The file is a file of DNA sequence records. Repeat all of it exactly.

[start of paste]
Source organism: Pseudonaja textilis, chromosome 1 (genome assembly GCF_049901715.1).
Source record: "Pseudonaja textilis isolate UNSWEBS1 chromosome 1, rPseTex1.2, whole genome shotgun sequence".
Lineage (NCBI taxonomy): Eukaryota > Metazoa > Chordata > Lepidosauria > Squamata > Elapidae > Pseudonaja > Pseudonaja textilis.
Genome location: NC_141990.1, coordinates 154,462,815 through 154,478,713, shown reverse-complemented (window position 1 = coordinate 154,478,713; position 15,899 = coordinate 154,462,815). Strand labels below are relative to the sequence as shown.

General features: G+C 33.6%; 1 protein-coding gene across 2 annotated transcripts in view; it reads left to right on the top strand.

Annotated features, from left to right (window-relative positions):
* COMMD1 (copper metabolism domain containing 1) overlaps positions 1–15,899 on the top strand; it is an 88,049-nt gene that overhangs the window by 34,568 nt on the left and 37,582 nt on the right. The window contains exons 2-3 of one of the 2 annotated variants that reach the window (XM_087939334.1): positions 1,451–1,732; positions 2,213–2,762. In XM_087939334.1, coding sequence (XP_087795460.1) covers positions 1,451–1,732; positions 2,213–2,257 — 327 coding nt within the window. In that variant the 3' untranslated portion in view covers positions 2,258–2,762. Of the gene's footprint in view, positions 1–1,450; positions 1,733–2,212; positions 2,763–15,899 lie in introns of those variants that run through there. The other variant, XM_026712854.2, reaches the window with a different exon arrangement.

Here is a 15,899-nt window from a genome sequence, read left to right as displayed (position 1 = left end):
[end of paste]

Source organism: Pseudonaja textilis, chromosome 1 (genome assembly GCF_049901715.1).
Source record: "Pseudonaja textilis isolate UNSWEBS1 chromosome 1, rPseTex1.2, whole genome shotgun sequence".
Lineage (NCBI taxonomy): Eukaryota > Metazoa > Chordata > Lepidosauria > Squamata > Elapidae > Pseudonaja > Pseudonaja textilis.
Genome location: NC_141990.1, coordinates 154,462,815 through 154,478,713, shown reverse-complemented (window position 1 = coordinate 154,478,713; position 15,899 = coordinate 154,462,815). Strand labels below are relative to the sequence as shown.

General features: G+C 33.6%; 1 protein-coding gene across 2 annotated transcripts in view; it reads left to right on the top strand.

Annotated features, from left to right (window-relative positions):
* COMMD1 (copper metabolism domain containing 1) overlaps positions 1–15,899 on the top strand; it is an 88,049-nt gene that overhangs the window by 34,568 nt on the left and 37,582 nt on the right. The window contains exons 2-3 of one of the 2 annotated variants that reach the window (XM_087939334.1): positions 1,451–1,732; positions 2,213–2,762. In XM_087939334.1, coding sequence (XP_087795460.1) covers positions 1,451–1,732; positions 2,213–2,257 — 327 coding nt within the window. In that variant the 3' untranslated portion in view covers positions 2,258–2,762. Of the gene's footprint in view, positions 1–1,450; positions 1,733–2,212; positions 2,763–15,899 lie in introns of those variants that run through there. The other variant, XM_026712854.2, reaches the window with a different exon arrangement.

Here is a 15,899-nt window from a genome sequence, read left to right as displayed (position 1 = left end):